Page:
The genetic structure of the earth bumblebee (Bombus terrestris L.) was examined across 22 wild populations and two commercially reared populations using eight microsatellite loci and two mitochondrial genes. Our study included wild bumblebee samples from six populations in Ireland, one from the Isle of Man, four from Britain and 11 from mainland Europe. A further sample was acquired from New Zealand. Observed levels of genetic variability and heterozygosity were low in Ireland and the Isle of Man, but relatively high in continental Europe and among commercial populations. Estimates of Fst revealed significant genetic differentiation among populations. Bayesian cluster analysis indicated that Irish populations were highly differentiated from British and continental populations, the latter two showing higher levels of admixture. The data suggest that the Irish Sea and prevailing south westerly winds act as a considerable geographical barrier to gene flow between populations in Ireland and Britain; however, some immigration from the Isle of Man to Ireland was detected. The results are discussed in the context of the recent commercialization of bumblebees for the European horticultural industry. © 2015 John Wiley & Sons Ltd.
Theodorou P.,Martin Luther University of Halle Wittenberg |
Theodorou P.,German Center for Integrative Biodiversity Research iDiv Halle Jena Leipzig |
Theodorou P.,Helmholtz Center for Environmental Research |
Radzeviciute R.,Martin Luther University of Halle Wittenberg |
And 10 more authors.
Proceedings of the Royal Society B: Biological Sciences | Year: 2016
Animal-mediated pollination is required for the reproduction of the majority of angiosperms, and pollinators are therefore essential for ecosystem functioning and the economy. Two major threats to insect pollinators are anthropogenic land-use change and the spread of pathogens, whose effects may interact to impact pollination. Here, we investigated the relative effects on the ecosystem service of pollination of (i) land-use change brought on by agriculture and urbanization as well as (ii) the prevalence of pollinator parasites, using experimental insect pollinator-dependent plant species in natural pollinator communities. We found that pollinator habitat (i.e. availability of nesting resources for ground-nesting bees and local flower richness) was strongly related to flower visitation rates at the local scale and indirectly influenced plant pollination success. At the landscape scale, pollination was positively related to urbanization, both directly and indirectly via elevated visitation rates. Bumblebees were the most abundant pollinator group visiting experimental flowers. Prevalence of trypanosomatids, such as the common bumblebee parasite Crithidia bombi, was higher in urban compared with agricultural areas, a relationship which was mediated through higher Bombus abundance. Yet, we did not find any top-down, negative effects of bumblebee parasitism on pollination. We conclude that urban areas can be places of high transmission of both pollen and pathogens. © 2016 The Author(s) Published by the Royal Society. All rights reserved.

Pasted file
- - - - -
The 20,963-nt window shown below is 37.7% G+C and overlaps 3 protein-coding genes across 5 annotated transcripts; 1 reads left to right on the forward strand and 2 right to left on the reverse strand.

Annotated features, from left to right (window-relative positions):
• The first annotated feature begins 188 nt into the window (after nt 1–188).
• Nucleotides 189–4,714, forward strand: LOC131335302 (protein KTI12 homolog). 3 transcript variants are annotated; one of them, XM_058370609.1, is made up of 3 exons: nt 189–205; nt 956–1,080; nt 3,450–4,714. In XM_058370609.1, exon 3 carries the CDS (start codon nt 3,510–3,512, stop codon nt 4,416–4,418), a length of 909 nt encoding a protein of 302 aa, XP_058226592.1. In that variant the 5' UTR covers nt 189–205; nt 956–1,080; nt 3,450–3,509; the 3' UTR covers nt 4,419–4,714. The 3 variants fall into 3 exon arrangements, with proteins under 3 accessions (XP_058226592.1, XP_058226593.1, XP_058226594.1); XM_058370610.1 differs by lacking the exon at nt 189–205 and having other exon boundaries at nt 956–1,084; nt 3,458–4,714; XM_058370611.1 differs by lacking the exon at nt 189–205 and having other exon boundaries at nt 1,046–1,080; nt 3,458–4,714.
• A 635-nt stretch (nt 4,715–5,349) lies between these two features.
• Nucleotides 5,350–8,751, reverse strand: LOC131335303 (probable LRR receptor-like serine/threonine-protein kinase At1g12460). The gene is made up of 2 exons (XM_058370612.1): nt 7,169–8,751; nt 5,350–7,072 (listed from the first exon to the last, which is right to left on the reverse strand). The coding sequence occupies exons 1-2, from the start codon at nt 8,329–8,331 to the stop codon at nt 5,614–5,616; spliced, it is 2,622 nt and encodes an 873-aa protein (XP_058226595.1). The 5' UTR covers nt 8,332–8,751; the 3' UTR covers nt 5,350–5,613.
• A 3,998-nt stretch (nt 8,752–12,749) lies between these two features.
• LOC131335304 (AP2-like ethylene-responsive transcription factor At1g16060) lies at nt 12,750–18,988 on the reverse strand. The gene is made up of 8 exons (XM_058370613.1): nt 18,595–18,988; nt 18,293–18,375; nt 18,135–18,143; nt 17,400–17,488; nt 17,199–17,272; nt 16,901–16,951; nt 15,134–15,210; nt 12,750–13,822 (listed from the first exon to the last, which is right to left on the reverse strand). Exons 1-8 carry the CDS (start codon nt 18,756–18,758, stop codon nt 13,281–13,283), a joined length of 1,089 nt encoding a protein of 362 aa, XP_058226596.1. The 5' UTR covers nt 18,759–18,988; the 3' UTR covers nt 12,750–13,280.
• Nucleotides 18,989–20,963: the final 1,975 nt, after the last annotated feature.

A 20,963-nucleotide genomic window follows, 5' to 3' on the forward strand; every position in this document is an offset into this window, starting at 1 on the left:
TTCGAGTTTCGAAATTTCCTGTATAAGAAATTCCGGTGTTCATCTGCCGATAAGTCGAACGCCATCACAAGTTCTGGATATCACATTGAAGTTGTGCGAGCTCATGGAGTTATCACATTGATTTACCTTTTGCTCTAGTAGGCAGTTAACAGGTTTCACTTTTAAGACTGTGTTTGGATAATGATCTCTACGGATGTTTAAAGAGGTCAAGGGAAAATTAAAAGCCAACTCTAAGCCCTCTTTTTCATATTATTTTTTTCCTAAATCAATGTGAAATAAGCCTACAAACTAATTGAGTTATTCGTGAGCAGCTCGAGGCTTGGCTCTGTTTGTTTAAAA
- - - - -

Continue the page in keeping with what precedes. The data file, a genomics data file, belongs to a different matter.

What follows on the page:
Staats W.T.,HAS Den Bosch University of Applied Sciences |
Regan E.C.,National Biodiversity Data Center |
Regan E.C.,World Conservation Monitoring Center
Journal of Insect Conservation | Year: 2014
The Irish Butterfly Monitoring Scheme started in 2007. The main objective of this study was to examine initial population trends from data gathered over 5 years (2008-2012) by approximately 150 volunteers across the Republic of Ireland. Nine of the 15 species analysed showed changes in population over the 5-year period; three species showed steep or moderate increases while six species showed moderate or steep declines in population. Some of these population changes are due to the highly variable weather conditions over the five years of monitoring, particularly the unusually cool, wet summer of 2012. However, factors affecting butterfly population trends are many and varied, so longer-term data are required to assess trends more reliably. A further six species had indeterminate trends over the 5-year period however, as the scheme develops, longer-term trends will have greater statistical reliability and give a clearer insight into Irish butterfly populations. The Irish Butterfly Monitoring Scheme is important in the national context, as there is little other countrywide systematic monitoring of insect populations. Furthermore, with a growing number of such standardised monitoring schemes internationally and development of bioindicators, it is now possible to monitor and track butterfly populations at larger spatial scales. We recommend that the Irish Butterfly Monitoring Scheme is continued over the long term and expanded to ensure that more Irish butterfly species are sufficiently monitored. However, in addition to monitoring population trends, basic research is still needed into the ecology and population dynamics of common butterfly species. © 2014 Springer International Publishing Switzerland.